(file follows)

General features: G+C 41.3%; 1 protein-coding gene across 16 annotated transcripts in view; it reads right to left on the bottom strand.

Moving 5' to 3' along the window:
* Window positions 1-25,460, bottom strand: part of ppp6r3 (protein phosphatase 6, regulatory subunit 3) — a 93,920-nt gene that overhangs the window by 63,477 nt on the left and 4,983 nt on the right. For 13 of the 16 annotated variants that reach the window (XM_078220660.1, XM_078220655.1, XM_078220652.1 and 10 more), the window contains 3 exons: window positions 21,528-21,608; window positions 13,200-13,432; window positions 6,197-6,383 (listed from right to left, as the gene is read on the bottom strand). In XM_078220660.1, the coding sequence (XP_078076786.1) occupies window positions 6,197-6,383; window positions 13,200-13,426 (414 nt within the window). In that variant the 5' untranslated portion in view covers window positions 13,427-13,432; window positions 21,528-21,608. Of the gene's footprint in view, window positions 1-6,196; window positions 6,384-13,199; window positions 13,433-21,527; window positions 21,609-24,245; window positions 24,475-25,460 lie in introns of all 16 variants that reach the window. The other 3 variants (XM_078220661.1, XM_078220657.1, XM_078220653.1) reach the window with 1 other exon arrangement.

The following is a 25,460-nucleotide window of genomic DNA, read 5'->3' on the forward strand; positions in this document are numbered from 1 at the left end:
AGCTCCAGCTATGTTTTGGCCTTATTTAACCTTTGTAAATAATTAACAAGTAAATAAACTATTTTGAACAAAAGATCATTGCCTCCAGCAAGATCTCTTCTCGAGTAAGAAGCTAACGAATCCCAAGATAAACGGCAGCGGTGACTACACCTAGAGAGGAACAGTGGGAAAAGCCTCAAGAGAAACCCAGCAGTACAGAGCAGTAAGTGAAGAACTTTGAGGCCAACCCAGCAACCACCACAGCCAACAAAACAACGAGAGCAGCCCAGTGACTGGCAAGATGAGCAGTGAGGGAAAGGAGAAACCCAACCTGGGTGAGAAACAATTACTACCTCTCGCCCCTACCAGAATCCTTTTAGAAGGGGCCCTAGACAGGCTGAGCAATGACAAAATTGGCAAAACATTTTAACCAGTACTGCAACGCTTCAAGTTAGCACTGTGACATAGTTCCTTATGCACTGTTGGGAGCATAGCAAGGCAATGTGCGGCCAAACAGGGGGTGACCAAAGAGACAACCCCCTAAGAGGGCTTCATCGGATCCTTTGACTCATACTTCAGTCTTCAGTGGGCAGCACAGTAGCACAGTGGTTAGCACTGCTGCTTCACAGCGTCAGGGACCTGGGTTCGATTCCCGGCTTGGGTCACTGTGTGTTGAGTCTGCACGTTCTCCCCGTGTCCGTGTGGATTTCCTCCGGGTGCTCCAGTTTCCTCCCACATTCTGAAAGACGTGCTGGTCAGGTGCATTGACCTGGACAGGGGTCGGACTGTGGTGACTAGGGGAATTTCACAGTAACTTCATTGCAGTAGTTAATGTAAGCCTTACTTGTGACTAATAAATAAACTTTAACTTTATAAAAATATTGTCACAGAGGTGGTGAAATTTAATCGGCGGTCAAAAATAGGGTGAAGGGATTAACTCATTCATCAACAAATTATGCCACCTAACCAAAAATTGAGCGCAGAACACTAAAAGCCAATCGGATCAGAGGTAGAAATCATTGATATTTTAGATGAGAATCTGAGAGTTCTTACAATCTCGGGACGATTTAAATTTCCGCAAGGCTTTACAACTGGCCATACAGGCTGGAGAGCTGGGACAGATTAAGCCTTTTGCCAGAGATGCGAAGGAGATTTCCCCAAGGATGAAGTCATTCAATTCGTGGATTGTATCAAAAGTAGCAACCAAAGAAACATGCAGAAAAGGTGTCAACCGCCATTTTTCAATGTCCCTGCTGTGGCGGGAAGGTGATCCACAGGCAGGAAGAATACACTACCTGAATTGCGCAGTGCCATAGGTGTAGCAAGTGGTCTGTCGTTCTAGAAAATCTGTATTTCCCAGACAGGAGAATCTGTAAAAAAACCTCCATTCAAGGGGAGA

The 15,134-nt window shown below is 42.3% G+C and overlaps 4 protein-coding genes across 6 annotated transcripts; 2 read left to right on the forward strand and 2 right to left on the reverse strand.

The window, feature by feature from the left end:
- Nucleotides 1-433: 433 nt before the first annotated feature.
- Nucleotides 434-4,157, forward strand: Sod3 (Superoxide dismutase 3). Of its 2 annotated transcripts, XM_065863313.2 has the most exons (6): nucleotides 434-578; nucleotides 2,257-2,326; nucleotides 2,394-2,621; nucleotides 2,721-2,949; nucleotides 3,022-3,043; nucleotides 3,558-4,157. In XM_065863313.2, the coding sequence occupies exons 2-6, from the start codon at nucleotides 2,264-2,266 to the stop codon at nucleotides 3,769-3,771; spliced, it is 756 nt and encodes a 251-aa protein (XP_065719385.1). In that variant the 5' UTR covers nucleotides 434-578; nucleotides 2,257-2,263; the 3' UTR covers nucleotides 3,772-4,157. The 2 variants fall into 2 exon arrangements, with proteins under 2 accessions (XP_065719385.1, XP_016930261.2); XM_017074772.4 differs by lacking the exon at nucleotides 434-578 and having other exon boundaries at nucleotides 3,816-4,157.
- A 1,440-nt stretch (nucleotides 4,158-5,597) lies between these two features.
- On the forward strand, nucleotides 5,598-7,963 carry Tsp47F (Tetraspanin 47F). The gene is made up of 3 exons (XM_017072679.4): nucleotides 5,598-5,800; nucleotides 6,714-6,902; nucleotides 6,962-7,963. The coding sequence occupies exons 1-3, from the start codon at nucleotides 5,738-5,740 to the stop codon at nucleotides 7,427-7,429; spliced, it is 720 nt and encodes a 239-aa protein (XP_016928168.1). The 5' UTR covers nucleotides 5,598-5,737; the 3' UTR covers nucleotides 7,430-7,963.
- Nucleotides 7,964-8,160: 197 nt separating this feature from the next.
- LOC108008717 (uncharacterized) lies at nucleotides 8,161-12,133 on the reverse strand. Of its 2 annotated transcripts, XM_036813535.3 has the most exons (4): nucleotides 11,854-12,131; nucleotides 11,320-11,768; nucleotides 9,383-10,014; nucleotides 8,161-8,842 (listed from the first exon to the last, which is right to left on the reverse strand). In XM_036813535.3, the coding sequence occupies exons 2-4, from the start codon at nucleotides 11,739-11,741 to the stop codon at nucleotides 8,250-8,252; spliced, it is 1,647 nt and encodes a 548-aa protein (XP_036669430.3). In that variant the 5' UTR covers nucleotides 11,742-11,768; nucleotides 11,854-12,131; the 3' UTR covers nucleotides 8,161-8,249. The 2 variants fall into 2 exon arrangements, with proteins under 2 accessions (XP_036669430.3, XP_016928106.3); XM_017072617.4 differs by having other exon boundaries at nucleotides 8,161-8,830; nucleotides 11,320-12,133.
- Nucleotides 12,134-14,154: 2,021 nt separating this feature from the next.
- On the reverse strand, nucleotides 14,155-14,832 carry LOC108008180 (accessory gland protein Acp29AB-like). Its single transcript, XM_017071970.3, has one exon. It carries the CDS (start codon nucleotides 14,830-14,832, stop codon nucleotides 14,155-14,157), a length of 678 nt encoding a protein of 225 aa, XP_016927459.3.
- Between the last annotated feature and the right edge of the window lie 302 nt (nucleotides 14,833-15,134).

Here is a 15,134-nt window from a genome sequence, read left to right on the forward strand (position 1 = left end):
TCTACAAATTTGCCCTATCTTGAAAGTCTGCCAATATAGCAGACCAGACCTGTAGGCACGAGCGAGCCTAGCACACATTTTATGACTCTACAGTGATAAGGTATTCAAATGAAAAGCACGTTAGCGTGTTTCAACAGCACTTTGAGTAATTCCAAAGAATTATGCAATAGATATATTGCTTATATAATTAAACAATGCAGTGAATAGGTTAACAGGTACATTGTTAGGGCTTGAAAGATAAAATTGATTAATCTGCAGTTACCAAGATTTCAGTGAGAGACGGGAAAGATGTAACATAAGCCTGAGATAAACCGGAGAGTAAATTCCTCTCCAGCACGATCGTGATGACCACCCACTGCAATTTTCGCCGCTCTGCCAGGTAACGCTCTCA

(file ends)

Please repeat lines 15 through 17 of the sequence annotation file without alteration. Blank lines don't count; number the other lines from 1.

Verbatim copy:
- On the reverse strand, nucleotides 14,155-14,832 carry LOC108008180 (accessory gland protein Acp29AB-like). Its single transcript, XM_017071970.3, has one exon. It carries the CDS (start codon nucleotides 14,830-14,832, stop codon nucleotides 14,155-14,157), a length of 678 nt encoding a protein of 225 aa, XP_016927459.3.
- Between the last annotated feature and the right edge of the window lie 302 nt (nucleotides 14,833-15,134).

Here is a 15,134-nt window from a genome sequence, read left to right on the forward strand (position 1 = left end):